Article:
Headline: Alibaba’s Marketplace AliExpress Ramps Up in Brazil as E-Commerce Booms During the Coronavirus Pandemic
Alibaba Group’s online marketplace AliExpress is expanding its services in Brazil, from payments options to delivery networks, as e-commerce takes off in Latin America’s largest e-commerce market during the coronavirus pandemic.
Last week, AliExpress launched an online portal for Brazilian merchants to sell to the swelling ranks of Brazilian consumers looking to shop digitally during the country’s third wave of the pandemic.
Brazil’s small and medium-sized enterprises (SMEs) will now be able to handle local transactions, in addition to shopping globally on AliExpress.
“We hope to boost the development of the Brazilian economy by digitally supporting local small and medium-sized businesses,” says Yaman Alpata, head of merchant acquisition for AliExpress, in an interview with Alizila.
Brazil’s E-Commerce Boom
Before the pandemic, Brazil was on track to record double-digit growth every year between 2017 and 2019. In the first half of 2019, Brazilian consumers generated more than 65 million e-commerce orders during the first half of 2019, a 20% increase over 2018, according to an industry report conducted every six months by e-commerce analysis company Ebit and global marketing research company Nielsen.
The pandemic further accelerated the adoption of online shopping, encouraging more women and older generations to go online, according to a 2020 survey conducted by the United Nations Conference on Trade and Development.
AliExpress entered Latin America nearly a decade ago to offer local buyers an opportunity to purchase products directly from sellers and manufacturers abroad. The platform’s “local-to-local” initiative began globally in early 2019, enabling some of AliExpress’s largest sales markets to register local sellers.
With thousands of newly registered merchants this month, Brazil is one of the fastest-growing markets outside of China to join the initiative, following Russia, Spain and France, said the company.
When AliExpress entered Brazil a decade ago, early adopters were mainly high-income, highly educated urban consumers living in metropolitan areas such as San Palo or Rio.
“During the past year, the overall profile of our new users has shifted to reflect Brazil’s mainstream consumers, which means the mass market is starting to adopt online and cross-border shopping,” said Ken Huang, head of user growth in Latin America, AliExpress.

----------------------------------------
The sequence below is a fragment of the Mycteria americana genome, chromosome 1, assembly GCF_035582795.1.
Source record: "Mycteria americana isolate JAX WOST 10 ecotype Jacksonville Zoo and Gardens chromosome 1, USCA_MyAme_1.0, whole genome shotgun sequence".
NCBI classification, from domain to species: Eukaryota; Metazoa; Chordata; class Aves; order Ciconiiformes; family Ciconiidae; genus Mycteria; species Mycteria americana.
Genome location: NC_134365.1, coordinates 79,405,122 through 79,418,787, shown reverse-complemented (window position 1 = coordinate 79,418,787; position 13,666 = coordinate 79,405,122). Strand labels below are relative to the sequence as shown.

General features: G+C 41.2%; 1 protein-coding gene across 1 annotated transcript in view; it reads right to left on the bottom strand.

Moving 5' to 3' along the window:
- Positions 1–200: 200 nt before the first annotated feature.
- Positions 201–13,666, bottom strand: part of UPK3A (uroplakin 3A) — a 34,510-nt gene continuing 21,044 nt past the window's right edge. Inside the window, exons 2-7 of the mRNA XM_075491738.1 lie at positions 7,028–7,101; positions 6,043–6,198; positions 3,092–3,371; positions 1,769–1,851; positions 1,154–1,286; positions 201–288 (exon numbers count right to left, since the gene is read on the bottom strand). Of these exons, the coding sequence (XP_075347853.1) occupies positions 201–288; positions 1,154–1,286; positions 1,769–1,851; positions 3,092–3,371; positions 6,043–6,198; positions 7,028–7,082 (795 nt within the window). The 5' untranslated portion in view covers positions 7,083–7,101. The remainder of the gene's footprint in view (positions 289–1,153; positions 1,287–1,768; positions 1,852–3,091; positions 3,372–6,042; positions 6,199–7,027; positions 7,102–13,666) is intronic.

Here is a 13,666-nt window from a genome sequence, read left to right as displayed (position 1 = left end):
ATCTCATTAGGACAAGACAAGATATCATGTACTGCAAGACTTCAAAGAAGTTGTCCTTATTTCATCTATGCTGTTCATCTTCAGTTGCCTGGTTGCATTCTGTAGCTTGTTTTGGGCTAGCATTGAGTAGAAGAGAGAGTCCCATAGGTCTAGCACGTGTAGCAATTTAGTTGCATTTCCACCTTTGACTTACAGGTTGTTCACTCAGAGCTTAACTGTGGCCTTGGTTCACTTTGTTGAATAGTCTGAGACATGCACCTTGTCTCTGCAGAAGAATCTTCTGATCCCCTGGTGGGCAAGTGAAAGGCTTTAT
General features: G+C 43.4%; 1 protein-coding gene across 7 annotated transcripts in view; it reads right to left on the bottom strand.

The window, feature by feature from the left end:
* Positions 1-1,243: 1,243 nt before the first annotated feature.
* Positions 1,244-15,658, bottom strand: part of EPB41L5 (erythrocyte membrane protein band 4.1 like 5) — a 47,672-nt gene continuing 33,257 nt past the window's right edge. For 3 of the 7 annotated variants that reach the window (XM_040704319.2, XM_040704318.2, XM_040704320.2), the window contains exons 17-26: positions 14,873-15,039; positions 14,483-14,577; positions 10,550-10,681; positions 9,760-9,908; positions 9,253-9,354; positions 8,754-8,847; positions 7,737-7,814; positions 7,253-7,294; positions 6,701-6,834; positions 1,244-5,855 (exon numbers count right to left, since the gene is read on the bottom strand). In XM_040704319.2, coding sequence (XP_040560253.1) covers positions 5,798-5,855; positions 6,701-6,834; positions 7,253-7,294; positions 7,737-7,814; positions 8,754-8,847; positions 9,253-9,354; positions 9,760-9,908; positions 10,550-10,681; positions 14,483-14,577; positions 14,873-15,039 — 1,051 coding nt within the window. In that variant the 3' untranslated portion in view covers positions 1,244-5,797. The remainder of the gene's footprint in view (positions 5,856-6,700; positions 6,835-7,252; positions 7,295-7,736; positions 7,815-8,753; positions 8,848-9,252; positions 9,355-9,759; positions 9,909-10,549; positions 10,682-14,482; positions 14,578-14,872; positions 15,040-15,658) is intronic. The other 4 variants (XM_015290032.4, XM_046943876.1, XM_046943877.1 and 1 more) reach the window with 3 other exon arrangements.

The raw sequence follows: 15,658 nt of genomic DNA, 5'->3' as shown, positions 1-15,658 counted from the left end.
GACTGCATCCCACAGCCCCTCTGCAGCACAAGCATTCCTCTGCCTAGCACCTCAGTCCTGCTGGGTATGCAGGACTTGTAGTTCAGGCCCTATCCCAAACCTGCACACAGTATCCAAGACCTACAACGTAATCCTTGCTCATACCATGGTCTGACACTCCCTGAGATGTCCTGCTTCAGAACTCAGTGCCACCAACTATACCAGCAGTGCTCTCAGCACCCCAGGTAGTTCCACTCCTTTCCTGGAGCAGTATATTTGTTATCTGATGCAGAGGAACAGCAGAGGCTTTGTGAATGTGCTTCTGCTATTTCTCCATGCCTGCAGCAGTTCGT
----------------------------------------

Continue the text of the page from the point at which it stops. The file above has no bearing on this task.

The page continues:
Traditional brick-and-mortar stores across the country began to pivot online in search of new sales growth during the pandemic, said AliExpress’s Alpata. To support the shift online, the platform lowered its commission rate to 5% from 8% starting in August.
Headquartered in the business hub São Paulo, the local AliExpress team has set up digital payment and local logistics networks to support its expansion across the country.
By tapping Alibaba’s international logistics arm Cainiao Network, the platform joined forces with a dozen of Cainiao’s local partners to provide delivery services across the country. All local orders made through Cainiao on AliExpress will enjoy shipping discounts up to 50% off standard fares.
AliExpress also partnered with Alibaba’s digital payment arm Alipay to support businesses setting up accounts, payments, and withdrawals in local currency, which means faster and better cash flow for Brazilian sellers.
Additionally, the platform is rolling out flexible installment options between 6 to 12 months to support a large portion of the country’s financially vulnerable population during the recovery from the pandemic.
Brazil’s e-commerce boom could indicate online growth in the region, said Alibaba’s Huang.
Lessons learned from the fast-moving market China could inform and shape Brazil’s e-commerce development. For example, social commerce and livestreaming have been adapted and localized on AliExpress to engage with younger, cashless shoppers in the region.
The platform also offers large-scale online training for its newly onboarded merchants starting September 1, where executives and e-commerce experts can share tips and know-how with attendees.
“Alibaba is a Chinese tech company, but we also have the vision to serve consumers worldwide. The addition of local sellers has been a major milestone this week. At the same time, shoppers can enjoy millions of product listings from Brazil and around the world,” Huang said.